Historians will record the Pope’s visit to Nagasaki and Hiroshima on Sunday as famously appropriate. It was verily a moment in history as he made a presentation to the world from Japan’s Ground Zero and close to 75 years after the nuclear holocaust. His speech was addressed to the world at large, not to forget the recent threat by Pakistan’s Prime Minister that his country could ignite a “nuclear war” over the change in the status of Kashmir.
He has urged world leaders to end the stockpiling of nuclear weapons, saying it offered their nations a false sense of security. There seldom has been so stout a denunciation of nuclear weaponry, and never in the two sites of the catastrophe. Condemning what he called the “unspeakable horror”, Pope Francis has, in course of the visit, called for a ‘world without nuclear weapons’.
His was a spirited appeal for disarmament as he toured Japan’s atomic bomb sites and met survivors of the 1945 nuclear bombing. He has in effect brought his campaign to abolish nuclear weapons to the only two cities that were ever hit by atomic bombs. “So many men and women disappeared, leaving behind only shadows and silence”. The message could scarcely have been more poignant, of a kind that many world leaders would be proud of, but few able to claim.
“The use of atomic energy for nuclear war is today, more than ever, a crime not only against the dignity of human beings but against any possible future for our common home. The use of atomic energy for purposes of war is immoral, so too the possession of nuclear weapons is illegal.” The subtext of the caveat must be that geostrategy in the 21st century is potentially more hideous than it was during the Second World War. That precisely is the connotation of the march of time. Peace remains ever so elusive.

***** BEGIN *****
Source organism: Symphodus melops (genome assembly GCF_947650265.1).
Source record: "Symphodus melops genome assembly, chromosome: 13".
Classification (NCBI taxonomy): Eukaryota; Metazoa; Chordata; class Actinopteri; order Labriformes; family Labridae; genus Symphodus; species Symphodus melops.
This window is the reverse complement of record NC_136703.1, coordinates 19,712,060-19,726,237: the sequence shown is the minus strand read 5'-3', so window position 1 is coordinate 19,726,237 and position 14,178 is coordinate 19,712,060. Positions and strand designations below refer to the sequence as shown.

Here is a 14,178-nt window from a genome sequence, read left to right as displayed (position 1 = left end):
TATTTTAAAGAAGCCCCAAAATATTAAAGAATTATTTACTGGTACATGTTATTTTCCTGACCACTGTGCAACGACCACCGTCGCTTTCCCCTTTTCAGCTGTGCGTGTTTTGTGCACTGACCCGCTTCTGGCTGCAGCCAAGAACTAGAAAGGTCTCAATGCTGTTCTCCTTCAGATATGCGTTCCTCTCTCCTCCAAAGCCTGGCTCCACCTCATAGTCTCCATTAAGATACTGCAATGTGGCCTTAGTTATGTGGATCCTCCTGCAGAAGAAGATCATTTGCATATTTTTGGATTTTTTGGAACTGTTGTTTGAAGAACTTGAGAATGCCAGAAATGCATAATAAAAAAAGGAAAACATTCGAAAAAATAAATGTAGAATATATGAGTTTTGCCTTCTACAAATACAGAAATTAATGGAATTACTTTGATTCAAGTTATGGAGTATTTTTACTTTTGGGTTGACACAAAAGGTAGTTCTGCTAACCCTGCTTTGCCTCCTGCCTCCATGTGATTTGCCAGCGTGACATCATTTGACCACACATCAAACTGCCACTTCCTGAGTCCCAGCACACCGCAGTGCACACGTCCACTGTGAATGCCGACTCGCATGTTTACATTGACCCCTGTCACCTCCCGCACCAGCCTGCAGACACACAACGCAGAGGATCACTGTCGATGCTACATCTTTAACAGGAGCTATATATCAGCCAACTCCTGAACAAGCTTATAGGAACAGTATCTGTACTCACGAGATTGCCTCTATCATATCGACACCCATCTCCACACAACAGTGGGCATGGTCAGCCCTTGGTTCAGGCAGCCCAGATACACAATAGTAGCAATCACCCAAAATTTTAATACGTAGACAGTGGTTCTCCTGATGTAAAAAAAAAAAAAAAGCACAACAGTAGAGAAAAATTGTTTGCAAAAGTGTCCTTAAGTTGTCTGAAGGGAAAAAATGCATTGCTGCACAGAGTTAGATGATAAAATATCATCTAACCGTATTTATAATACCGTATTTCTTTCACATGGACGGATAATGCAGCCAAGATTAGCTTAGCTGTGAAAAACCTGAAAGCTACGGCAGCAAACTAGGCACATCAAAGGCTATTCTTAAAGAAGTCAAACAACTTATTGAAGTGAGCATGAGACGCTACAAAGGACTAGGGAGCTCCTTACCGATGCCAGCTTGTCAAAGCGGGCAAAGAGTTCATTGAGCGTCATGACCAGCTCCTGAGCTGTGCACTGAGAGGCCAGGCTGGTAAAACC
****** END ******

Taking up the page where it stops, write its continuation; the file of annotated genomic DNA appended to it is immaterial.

The Pope realises this more accurately than some of the world leaders. Pope Francis has iterated his support for a 2017 treaty to ban nuclear weapons. That agreement was endorsed by twothird of UN members, but opposed by the big nuclear powers. They claim that it could undermine nuclear deterrence, which in their reckoning has averted conventional war. The 82-year-old pontiff has long been a vocal opponent of nuclear weapons. The Holy See was among the first to sign and ratify a 2017 nuclear prohibition treaty.
But nuclear powers, and countries such as Japan that fall under the US nuclear umbrella, have refused to sign it. “In a world where millions of children and families live in inhumane conditions, the money that is squandered and the fortunes made through the manufacture, upgrading, maintenance and sale of ever more destructive weapons, are an affront crying out to heaven,” the Pope said. The message must resonate no less in Iran and North Korea and in the echo chambers of the big nuclear powers generally.